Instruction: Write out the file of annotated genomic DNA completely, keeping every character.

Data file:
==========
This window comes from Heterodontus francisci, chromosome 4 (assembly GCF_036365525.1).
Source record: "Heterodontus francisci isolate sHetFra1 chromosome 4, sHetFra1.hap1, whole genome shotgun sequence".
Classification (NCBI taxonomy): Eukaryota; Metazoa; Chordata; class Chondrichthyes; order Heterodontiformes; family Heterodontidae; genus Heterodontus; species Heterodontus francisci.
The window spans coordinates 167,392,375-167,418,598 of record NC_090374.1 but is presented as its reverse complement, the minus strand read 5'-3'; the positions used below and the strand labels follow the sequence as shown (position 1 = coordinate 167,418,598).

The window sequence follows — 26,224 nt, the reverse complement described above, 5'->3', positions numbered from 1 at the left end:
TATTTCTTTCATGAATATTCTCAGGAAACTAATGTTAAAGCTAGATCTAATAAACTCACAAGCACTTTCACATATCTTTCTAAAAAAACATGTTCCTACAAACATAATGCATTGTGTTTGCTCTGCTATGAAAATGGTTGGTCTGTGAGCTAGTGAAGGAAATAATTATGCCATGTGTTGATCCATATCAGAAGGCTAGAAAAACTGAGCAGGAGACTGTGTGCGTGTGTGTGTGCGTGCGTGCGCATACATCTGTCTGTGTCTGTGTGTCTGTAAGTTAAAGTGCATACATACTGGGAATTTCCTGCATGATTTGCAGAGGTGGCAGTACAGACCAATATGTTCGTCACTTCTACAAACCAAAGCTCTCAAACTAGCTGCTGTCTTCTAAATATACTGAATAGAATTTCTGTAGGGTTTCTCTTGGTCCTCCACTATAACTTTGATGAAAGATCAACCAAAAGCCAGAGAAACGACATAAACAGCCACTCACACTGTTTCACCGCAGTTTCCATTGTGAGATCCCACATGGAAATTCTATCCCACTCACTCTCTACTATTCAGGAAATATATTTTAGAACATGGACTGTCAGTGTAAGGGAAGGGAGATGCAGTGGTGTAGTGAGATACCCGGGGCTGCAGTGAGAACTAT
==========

This window comes from Heterodontus francisci, chromosome 4 (assembly GCF_036365525.1).
Source record: "Heterodontus francisci isolate sHetFra1 chromosome 4, sHetFra1.hap1, whole genome shotgun sequence".
Classification (NCBI taxonomy): Eukaryota; Metazoa; Chordata; class Chondrichthyes; order Heterodontiformes; family Heterodontidae; genus Heterodontus; species Heterodontus francisci.
The window spans coordinates 167,392,375-167,418,598 of record NC_090374.1 but is presented as its reverse complement, the minus strand read 5'-3'; the positions used below and the strand labels follow the sequence as shown (position 1 = coordinate 167,418,598).

The window sequence follows — 26,224 nt, the reverse complement described above, 5'->3', positions numbered from 1 at the left end:
TATTTCTTTCATGAATATTCTCAGGAAACTAATGTTAAAGCTAGATCTAATAAACTCACAAGCACTTTCACATATCTTTCTAAAAAAACATGTTCCTACAAACATAATGCATTGTGTTTGCTCTGCTATGAAAATGGTTGGTCTGTGAGCTAGTGAAGGAAATAATTATGCCATGTGTTGATCCATATCAGAAGGCTAGAAAAACTGAGCAGGAGACTGTGTGCGTGTGTGTGTGCGTGCGTGCGCATACATCTGTCTGTGTCTGTGTGTCTGTAAGTTAAAGTGCATACATACTGGGAATTTCCTGCATGATTTGCAGAGGTGGCAGTACAGACCAATATGTTCGTCACTTCTACAAACCAAAGCTCTCAAACTAGCTGCTGTCTTCTAAATATACTGAATAGAATTTCTGTAGGGTTTCTCTTGGTCCTCCACTATAACTTTGATGAAAGATCAACCAAAAGCCAGAGAAACGACATAAACAGCCACTCACACTGTTTCACCGCAGTTTCCATTGTGAGATCCCACATGGAAATTCTATCCCACTCACTCTCTACTATTCAGGAAATATATTTTAGAACATGGACTGTCAGTGTAAGGGAAGGGAGATGCAGTGGTGTAGTGAGATACCCGGGGCTGCAGTGAGAACTAT